James McDonald and Edel Gallagher
Over the last 10-12 months the way we work, learn, absorb information and communicate has changed significantly. New technologies and models have been introduced to tackle the challenges surrounding online learning and new teams and jobs have been created to help reduce the stress that comes with how we now learn and retain information. In 2020, Dublin City University (DCU) established a new Digital Learning Design Unit (DLDU); a team tasked with supporting lecturers to transition to a new way of working, and to help address the challenges of pivoting online.
‘Pleased to meet you’…’Oh, sorry you are on mute’, might be a common phrase uttered during this pandemic, synonymous with people unmuting microphones and grappling with video-conferencing settings. In the case of DCU’s Digital Learning Design Unit’s members, the ‘Pleased to meet you’ was just as important as the unmuting, as we are a team of 10 dedicated learning professionals who were brought together and tasked with supporting lecturers in the university to design and deliver meaningful hybrid learning experiences to students.
The terms ‘rapid’ and ‘ninja’ were used frequently in our initial weeks as a team, and we had to get our hands dirty, testing technologies and learning about programme content in a very short timeframe. In a sense, this gave us freedom to try things rapidly, and what emerged was a series of Learning Design Sprints which could be used with lecturers to support them to design, create and deliver online learning.
In our short time together, we feel we have bonded well as a team, considering we have not met each other in real life. This is thanks to the use of collaborative technologies, such as Google Suite, particularly Hangouts, and Zoom, the web conferencing tool of choice for the University. A model Loop course was created, where team members could contribute resources. This was also used as a resource for lecturers to model best practice and support the development of their hybrid courses on Loop.
As team members had different skill sets, a focus on sharing and collaboration quickly emerged, from people asking ‘for a hand’ through hangouts to more structured peer-delivered training sessions. DLDU’s coordinator, Dr. Orna Farrell ensured that there was a collegial, supportive environment for team members, and the introduction of a weekly Reading Circle gave space for team members to discuss various literature and resources, as well as catch up with each other.
Created in the height of the pandemic, we are approaching our fifth month together as a team, we all work remotely and not one of us has met the other physically. So far we have worked with over 170 members of DCU’s academic staff and have enhanced 160 Moodle course pages. We have learned to utilise a range of technologies to collaborate, which aid our work with academic staff. These technologies range from Zoom, Google Apps, H5P activities to Moodle tools, such as quizzes and Moodle Books.
Moving completely online for the semester has been a challenge, not just for our team, but lecturers in particular. The biggest challenge of this process has been upskilling academic staff around our university in order to effectively support and engage students who are used to learning on campus. This challenge was made particularly difficult by lecturers’ varying levels of comfort with technology, so creating a process which accommodated all types of backgrounds and learning abilities was a challenge and one that took a significant amount of time to get right.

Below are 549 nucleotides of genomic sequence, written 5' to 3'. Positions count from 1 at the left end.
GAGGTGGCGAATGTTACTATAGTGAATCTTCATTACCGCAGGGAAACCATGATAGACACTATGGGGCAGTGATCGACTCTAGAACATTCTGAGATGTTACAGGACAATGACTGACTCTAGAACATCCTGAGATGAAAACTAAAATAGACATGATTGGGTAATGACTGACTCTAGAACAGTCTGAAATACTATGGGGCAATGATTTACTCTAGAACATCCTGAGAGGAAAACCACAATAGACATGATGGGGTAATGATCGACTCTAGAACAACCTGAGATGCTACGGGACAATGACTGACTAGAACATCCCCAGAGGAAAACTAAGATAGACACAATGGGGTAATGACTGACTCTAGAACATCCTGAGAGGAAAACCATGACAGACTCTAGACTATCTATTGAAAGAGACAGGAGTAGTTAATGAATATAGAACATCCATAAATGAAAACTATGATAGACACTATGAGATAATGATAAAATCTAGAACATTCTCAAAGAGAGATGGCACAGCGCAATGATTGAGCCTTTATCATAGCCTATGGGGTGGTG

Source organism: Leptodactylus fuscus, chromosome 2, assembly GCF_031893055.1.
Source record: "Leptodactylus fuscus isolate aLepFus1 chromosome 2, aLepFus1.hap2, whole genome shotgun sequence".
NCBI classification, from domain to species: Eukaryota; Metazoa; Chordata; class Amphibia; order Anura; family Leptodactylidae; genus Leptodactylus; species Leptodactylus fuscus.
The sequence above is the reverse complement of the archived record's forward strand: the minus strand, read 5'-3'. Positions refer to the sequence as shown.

Thankfully we eventually did get it right, we created a collaborative process which entails four, two hour sessions over a two-day sprint which dedicates time for academic staff to explore and learn the pedagogical and technological approaches to effectively engage with hybrid learning. The sprints focused on hands-on tailored profession learning in a small group environment.
The DLDU’s agile design methodology focuses on enhancing the student learning experience and is anchored around three core pillars:
• DCU’s Hybrid Learning Policy
• ABC Learning Design Framework
• Universal Design for Learning
Simultaneously, a separate team would rapidly enhance the academic’s Loop page in order to bring it to life. We have created 20 rapid enhancements which focus on user experience, clear communication, and clean design which bring a page to life.
While upskilling academic staff on these tools, we also created our own Youtube channel for other members of staff who perhaps hadn’t the time for these sprint sessions and these videos consisted of quick wins to really change the dynamic of a loop page that they could do at their own pace in their own time, which has had a real positive impact and enabled us to reach the far corners of the DCU campus.
Our initial Design Sprint approach was created to meet the urgent need for support for the transition to hybrid learning in September. Since October, we have broadened our support offerings based on feedback from faculty and created a richer menu of support offerings, range from individual design consultations to constructive module reviews leading to enhancement plans and to support for the design, development and delivery of new modules or programmes.
To conclude, many people are feeling the pinch of remote working and learning during a tough time for all. We were created with a purpose to ease the difficult transition online for the DCU community. While we have only scratched the surface, we have eased the pressure on many who were quite worried about the challenge ahead of online learning. While as a team, we communicate through a screen, the team has a shared purpose, to support lecturers, and ultimately students. Although we haven’t met, we are driven to support each other to deliver on that purpose.
To find out more about us click here: https://www.dcu.ie/nidl/digital-learning-design-unit
Follow us on Twitter: @DCU_DLDU